Formerly Skeptic June 8, 2012 at 3:29 pm

Northrop is no longer in the Shipbuilding business. Spun it off as Huntington Ingalls.

Reply

blight_ June 8, 2012 at 3:49 pm

Just like GD spun off their air and refocused as GDLS.

Ralph June 8, 2012 at 10:12 pm

So you don't consider the E-2D in production now as a major airframe contract? Or the MQ-8B and MQ-8C, MQ-4C BAMS, continued sustainment and upgrades of the EA-6B, B-2, and E-8 JSTARS? Not to mention they build almost 50% of the Super Hornet and have a large work share on the F-35.

Oh, and they got out of shipbuilding almost 2 years ago to better focus on their core expertise, Aerospace manned and unmanned. Just because they don't own congress like Boeing does doesn't mean they aren't competitive.

Reply

Curious June 8, 2012 at 1:41 pm

Northrop has major contracts tiedto both the F-35 and F-18 E/F/G. They make significant portions of the fuselage for each, i believe. So they are still in the biz and have teams realted to said biz to try and keep current on the technology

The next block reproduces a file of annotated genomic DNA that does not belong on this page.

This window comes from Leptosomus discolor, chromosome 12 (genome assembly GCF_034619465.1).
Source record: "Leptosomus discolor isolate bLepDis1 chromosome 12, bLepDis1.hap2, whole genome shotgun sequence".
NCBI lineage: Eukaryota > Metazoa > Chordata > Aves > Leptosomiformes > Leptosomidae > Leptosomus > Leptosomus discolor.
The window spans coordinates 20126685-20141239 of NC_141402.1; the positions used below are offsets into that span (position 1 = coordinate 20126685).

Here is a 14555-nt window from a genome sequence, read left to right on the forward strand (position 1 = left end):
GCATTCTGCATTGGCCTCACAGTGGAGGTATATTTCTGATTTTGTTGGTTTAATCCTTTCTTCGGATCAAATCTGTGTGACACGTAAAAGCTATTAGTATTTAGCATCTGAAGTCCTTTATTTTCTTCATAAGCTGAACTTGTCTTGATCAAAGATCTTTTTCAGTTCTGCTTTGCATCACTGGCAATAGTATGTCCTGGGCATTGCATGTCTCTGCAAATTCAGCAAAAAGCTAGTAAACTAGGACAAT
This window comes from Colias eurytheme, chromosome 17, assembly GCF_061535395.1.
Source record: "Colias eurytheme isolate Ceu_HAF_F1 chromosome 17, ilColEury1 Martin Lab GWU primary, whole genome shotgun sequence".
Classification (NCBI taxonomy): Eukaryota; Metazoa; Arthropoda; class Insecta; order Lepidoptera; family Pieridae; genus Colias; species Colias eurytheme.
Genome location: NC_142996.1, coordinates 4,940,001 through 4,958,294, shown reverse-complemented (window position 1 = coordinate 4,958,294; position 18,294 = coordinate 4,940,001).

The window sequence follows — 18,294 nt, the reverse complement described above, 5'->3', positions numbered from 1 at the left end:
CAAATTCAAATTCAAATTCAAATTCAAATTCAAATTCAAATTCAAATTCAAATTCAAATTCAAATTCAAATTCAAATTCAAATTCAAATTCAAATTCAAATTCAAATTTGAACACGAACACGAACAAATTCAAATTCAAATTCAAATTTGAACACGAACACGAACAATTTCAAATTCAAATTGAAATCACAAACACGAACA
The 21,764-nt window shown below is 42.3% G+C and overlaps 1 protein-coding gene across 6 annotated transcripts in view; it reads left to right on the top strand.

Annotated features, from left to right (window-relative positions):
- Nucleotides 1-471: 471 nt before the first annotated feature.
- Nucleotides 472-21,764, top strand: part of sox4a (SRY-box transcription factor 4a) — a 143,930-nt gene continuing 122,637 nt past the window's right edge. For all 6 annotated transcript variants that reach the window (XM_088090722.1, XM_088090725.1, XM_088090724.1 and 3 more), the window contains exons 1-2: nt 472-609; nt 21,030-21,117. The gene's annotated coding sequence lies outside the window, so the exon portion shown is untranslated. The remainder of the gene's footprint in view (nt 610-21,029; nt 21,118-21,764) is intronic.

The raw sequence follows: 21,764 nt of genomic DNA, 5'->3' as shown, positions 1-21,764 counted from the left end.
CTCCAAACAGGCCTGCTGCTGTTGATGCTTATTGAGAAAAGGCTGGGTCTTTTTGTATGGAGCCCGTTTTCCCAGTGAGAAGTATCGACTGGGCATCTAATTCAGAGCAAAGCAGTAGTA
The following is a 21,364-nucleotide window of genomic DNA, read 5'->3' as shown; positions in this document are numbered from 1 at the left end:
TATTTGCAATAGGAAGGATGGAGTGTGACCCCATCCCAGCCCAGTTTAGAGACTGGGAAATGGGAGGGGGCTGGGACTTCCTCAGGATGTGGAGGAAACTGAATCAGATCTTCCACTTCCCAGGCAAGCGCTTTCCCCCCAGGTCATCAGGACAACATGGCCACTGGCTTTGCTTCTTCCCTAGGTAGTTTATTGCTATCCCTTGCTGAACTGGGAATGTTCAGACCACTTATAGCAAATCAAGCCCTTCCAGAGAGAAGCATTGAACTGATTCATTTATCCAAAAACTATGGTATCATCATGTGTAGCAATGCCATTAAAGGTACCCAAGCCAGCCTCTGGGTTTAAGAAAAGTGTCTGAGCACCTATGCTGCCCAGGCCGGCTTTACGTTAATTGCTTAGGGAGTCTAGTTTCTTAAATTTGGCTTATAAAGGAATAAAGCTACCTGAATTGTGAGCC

Reply

blight_ June 8, 2012 at 3:50 pm

I guess it pays better than being an integrator who is left holding the bag…?

Reply

Praetor June 8, 2012 at 12:08 pm

Is that a hidden nose refueling probe?

Reply

STemplar June 8, 2012 at 12:15 pm

Probably, the UCLASS is supposed to be able to do mid air refueling.

Reply

STemplar June 8, 2012 at 12:16 pm

I hope Boeing's willingness to put forward a model and these other companies means the testing on the X47B is going well.

Reply

WHAT June 8, 2012 at 12:43 pm

Pictures! Pictures! More Pictures!!!!

Reply

Will June 8, 2012 at 1:14 pm

This photo has been around for a while. It's been 'shoped. A UAV inserted where a manned plane was. Still, who's the plane director supposed to be waving at? I don't think Boeing is going to stick a camera under the air intake…

Reply

EW3 June 8, 2012 at 1:40 pm

There are going to be quite a few changes when the UCLASS gets into the fleet.

Do drones need to do as many flights to keep up "pilot" proficiency ?